Merry Christmas and Happy New Year!
[All pictures used to make the video are from Ethiopia]

Tuesday, December 02, 2008

Oromo Separatism on the Decline

By Fikru Helebo

Back in the early 90s, when email was still considered a novel communication medium, there was an Ethiopian email discussion list called EEDN that served as the first meeting place for Ethiopians on the Internet. The list was a hotbed of lively, though sometimes vitriolic, political discussions about Ethiopia. I participated in the discussions, but my participation was limited to occasional replies on threads started by others. There were plenty of contributors to the list who initiated discussions on various topics and one of them was an Oromo separatist from Wollaga who used the name "Makobili".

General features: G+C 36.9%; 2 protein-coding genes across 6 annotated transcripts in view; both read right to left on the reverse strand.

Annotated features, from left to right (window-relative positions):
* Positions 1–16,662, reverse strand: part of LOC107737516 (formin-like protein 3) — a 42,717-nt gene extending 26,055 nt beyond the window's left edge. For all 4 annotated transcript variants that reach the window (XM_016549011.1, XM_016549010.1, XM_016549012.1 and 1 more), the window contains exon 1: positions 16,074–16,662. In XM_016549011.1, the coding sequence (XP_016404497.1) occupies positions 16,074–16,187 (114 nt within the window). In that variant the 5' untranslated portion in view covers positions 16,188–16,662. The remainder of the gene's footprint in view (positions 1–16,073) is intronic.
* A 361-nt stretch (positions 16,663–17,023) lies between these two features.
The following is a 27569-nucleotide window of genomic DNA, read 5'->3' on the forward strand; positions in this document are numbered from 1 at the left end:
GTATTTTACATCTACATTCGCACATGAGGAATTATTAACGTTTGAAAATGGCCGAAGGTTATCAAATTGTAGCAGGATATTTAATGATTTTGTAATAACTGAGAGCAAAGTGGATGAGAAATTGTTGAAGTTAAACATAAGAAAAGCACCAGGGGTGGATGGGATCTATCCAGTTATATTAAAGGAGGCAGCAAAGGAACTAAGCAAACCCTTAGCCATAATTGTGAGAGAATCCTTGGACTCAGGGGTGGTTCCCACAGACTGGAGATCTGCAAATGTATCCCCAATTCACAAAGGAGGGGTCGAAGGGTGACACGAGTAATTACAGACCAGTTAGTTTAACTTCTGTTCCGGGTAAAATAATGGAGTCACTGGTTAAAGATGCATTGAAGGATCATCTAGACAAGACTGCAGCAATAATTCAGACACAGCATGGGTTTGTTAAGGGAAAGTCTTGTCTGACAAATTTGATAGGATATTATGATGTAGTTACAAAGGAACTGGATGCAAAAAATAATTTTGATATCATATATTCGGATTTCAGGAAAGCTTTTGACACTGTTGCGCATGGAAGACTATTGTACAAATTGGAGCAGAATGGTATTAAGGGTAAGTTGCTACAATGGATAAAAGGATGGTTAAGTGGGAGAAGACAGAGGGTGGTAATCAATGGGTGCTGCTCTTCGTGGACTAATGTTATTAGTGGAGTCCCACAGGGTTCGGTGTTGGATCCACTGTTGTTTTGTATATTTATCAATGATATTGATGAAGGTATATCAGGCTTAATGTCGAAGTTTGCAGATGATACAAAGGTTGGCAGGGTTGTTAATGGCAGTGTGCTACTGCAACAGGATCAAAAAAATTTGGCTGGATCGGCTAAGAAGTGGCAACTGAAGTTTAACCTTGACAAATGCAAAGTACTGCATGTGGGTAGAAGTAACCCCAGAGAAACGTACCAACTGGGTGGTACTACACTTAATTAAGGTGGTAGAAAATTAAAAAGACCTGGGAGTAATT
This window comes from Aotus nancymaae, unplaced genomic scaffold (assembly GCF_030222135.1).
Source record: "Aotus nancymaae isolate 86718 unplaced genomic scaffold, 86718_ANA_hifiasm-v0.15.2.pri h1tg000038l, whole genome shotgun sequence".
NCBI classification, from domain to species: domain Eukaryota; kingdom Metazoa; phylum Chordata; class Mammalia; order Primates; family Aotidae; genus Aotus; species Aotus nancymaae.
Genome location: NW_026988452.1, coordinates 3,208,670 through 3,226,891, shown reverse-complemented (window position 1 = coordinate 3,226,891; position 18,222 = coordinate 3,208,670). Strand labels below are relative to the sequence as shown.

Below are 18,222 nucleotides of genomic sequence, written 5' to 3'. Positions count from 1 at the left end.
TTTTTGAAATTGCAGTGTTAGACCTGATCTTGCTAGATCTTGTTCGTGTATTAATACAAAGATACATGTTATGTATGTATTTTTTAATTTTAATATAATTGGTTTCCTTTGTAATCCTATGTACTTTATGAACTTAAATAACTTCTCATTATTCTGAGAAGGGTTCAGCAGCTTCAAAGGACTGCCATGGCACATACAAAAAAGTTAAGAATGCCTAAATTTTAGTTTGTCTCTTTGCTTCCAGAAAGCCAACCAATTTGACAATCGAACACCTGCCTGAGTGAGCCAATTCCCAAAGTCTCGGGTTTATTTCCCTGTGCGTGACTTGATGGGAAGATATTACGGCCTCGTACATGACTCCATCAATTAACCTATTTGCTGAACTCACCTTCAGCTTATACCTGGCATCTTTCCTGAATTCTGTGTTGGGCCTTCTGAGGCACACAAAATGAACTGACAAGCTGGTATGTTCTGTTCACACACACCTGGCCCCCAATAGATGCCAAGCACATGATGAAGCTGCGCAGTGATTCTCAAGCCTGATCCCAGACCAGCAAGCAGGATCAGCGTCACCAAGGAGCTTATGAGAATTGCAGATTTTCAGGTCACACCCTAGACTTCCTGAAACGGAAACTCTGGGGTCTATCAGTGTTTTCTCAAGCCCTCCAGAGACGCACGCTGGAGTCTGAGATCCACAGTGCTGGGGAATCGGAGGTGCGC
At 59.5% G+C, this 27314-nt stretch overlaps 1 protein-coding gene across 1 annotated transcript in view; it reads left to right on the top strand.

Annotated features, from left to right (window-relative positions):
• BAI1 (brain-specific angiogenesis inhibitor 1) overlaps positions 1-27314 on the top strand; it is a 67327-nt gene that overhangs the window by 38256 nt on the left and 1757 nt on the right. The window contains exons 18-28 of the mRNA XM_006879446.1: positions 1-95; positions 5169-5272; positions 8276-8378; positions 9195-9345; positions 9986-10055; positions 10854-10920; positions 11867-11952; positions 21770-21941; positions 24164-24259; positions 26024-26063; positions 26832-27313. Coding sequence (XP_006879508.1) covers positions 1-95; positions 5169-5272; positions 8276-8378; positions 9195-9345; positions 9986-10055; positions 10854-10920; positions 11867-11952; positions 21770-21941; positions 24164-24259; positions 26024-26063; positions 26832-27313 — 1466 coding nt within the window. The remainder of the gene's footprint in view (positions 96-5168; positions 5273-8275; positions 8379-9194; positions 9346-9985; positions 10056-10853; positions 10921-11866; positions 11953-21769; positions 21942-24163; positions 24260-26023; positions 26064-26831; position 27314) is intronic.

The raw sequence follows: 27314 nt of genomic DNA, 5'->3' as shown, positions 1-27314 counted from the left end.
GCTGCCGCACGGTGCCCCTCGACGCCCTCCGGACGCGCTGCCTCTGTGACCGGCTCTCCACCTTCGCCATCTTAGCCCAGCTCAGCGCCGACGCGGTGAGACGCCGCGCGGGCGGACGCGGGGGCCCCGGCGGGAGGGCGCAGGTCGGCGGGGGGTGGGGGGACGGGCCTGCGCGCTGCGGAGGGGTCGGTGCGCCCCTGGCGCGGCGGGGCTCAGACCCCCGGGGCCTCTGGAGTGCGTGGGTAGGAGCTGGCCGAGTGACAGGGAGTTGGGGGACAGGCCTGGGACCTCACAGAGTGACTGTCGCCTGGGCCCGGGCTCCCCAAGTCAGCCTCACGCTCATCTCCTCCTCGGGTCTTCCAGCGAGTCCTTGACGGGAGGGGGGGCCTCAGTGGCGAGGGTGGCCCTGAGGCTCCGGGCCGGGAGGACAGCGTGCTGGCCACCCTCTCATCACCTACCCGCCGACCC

Makobili was passionate about Oromo issues and his contributions on EEDN were mostly characterized by a scathing, though largely appropriate and deserved, criticisms of the Amhara and Tigrean ruling classes of the last 140 years. Although Makobili tried hard to make a case for his views, his separatist arguments were apparent and did not win him much support. My take on Makobili was that he was an ideologue whose main interest in the discussions was to re-define the political relationship between Amharas and Tigrayans (whom he refered to as Abyssinians) on the one hand and Oromos and other southerners on the other just solely on the basis of Ethiopian history which, for him, begins with the conquest of the Ethiopian south by Minilik II.